It is at this time of the year that, rather despondently, my sense of ‘anti-aesthetics’ seems to be particularly acute. It may well be the effect of the changing seasons but instead of being drawn outside in search of autumn colours in the countryside, I seem to find perverse pleasure in looking at the no-mans land between the urban and the wild. So I felt great satisfaction when I found out that the winning book of the 2012 Bristol Festival of Ideas was Edgelands, by Michael Symmonds Roberts and Paul Farley.
‘An engrossing and witty exploration of the hinterland beyond urban glamour and rural tranquillity, Edgelands exposes the startling wonder and resonant history of the landscapes we usually traverse so unthinkingly.’ (Jonathan Ruppin, web editor of Foyles bookstore)
The Bristol-based prize is awarded for a book published the previous year that presents new, important and challenging ideas. I guess that Rev. William Gilpin would turn in his grave if he knew the extent to which his idea of the Picturesque has evolved since he wrote his Observations on the River Wye, and Several Parts of South Wales, etc. Relative Chiefly to Picturesque Beauty; made in the Summer of the Year 1770. However, as Symmonds Roberts said in this video produced by The Guardian, what contemporary writers and artists are doing for the English ‘edgelands’ is arguably what the Romantic poets did for mountains: to foster in the public awareness of beauty. In the case of the edgelands, the beauty that lies between the rural and the urban, the beauty of that which could be considered our very own post-industrial, post-modern wilderness.
When I look at the image I took in the Barbican in London, with which I opened this post, I see great beauty. There is beauty in those stubborn weeds, survivors of the plant kingdom poking through the seams of the paving stones. There is beauty in those exuberant border plants flooding over their concrete beddings. There is even beauty in that CCTV camera witnessing it all, seemingly being unable to do anything to stop wilderness from reclaiming the spot.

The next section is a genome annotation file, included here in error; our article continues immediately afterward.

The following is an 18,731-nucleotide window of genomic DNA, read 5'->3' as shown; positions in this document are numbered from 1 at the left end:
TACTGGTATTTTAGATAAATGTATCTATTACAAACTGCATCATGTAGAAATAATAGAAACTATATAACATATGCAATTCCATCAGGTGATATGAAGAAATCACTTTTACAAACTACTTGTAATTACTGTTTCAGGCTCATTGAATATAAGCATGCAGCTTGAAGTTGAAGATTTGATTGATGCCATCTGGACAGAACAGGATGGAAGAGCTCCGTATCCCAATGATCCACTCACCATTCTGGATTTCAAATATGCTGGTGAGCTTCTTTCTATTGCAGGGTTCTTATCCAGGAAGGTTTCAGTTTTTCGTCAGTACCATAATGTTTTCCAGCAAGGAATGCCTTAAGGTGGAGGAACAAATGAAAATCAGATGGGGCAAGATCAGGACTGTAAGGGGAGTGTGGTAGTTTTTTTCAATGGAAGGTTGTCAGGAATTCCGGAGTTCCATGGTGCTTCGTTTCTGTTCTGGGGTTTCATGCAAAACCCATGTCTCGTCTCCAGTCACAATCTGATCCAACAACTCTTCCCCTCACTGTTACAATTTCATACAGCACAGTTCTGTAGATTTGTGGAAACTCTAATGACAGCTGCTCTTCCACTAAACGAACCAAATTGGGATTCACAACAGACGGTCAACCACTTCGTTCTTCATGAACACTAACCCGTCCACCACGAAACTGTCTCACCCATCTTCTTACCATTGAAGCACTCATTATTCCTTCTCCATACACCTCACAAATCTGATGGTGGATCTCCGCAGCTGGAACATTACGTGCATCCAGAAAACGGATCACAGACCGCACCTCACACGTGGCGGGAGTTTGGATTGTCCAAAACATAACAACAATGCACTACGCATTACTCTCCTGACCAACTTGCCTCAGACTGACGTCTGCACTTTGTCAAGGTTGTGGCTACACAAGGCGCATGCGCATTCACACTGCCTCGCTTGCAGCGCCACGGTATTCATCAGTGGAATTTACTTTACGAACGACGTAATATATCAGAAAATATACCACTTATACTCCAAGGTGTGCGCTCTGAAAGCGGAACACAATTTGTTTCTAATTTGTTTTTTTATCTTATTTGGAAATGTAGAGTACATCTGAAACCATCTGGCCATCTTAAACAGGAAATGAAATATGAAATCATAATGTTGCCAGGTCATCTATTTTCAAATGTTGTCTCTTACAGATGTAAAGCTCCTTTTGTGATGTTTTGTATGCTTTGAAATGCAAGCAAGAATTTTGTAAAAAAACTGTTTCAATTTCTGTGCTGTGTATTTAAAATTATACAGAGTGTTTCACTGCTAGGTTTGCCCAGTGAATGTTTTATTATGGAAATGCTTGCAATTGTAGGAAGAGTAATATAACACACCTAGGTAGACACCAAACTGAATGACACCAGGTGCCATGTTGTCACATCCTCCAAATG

Edgelands is an undercurrent concept in contemporary documentary photography of landscapes – or should I say landscape photography? In Walking the Line Joel Sternfeld offers a visual celebration of wilderness literally taking advantage of an old railway line in order to find a clear way into the heart of Manhattan’s urban environment.
In Landscape Stories Jem Southam focused on abandoned industrial areas that are as representative of the English landscape as those which belong to the tradition of the picturesque. Mark Power, possibly inspired by Iain Sinclair’s London Orbital – download an interview with the author here, explored the edges of London as defined by the A to Z Atlas in his project A System of Edges.
The idea of the semi-wild – or semi-urban depending on your perspective – is also present in Dewald Botha’s Southliving porfolio, a portrayal of eerie urban landscapes in Suzhou, near Shanghai – you can visit Dewald’s OCA blog here. We assessed Dewald’s work on the July assessment session this year and were impressed by the visual and conceptual cohesion of his portfolio.
The concept of the edgelands is gaining specific weight in visual culture; it is also being studied from an anthropological perspective, in particular as a kind of ethnographic landscape. The book Urban Wilderness, published by Taylor Francis, is a cross-disciplinary exploration of a very modern phenomenon – you can read the foreword and the introduction on the online preview.
The environmental and political connotations of the edgelands are hard to avoid. The idea of the edgelands also underpins several bodies of work at this year’s Brighton Photo Biennial, whose theme is photography and the politics of space. And on that note, why don’t you join us on the OCA study visit to the 2012 Brighton Photo Biennial?